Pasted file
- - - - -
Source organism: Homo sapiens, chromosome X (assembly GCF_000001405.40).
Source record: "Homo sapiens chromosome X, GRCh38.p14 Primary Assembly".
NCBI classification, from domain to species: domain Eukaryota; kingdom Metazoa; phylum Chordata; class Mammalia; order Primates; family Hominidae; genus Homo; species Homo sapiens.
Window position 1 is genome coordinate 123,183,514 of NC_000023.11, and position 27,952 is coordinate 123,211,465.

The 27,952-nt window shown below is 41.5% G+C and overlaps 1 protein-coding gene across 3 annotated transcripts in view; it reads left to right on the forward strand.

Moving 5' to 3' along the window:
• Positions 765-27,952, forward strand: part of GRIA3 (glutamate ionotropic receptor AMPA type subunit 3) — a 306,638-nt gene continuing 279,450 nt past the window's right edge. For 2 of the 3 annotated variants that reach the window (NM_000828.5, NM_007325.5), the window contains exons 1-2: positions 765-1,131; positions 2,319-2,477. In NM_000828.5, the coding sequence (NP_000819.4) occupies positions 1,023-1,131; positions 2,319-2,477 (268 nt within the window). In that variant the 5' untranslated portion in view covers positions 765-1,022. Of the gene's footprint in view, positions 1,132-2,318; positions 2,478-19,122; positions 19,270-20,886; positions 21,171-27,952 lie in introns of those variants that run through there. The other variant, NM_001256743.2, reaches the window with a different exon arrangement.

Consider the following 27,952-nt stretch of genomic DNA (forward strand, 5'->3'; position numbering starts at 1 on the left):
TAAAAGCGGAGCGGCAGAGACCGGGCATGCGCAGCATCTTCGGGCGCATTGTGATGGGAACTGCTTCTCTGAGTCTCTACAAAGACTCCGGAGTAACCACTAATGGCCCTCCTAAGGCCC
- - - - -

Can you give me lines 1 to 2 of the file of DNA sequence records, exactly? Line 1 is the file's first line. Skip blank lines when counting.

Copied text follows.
Source organism: Homo sapiens, chromosome X (assembly GCF_000001405.40).
Source record: "Homo sapiens chromosome X, GRCh38.p14 Primary Assembly".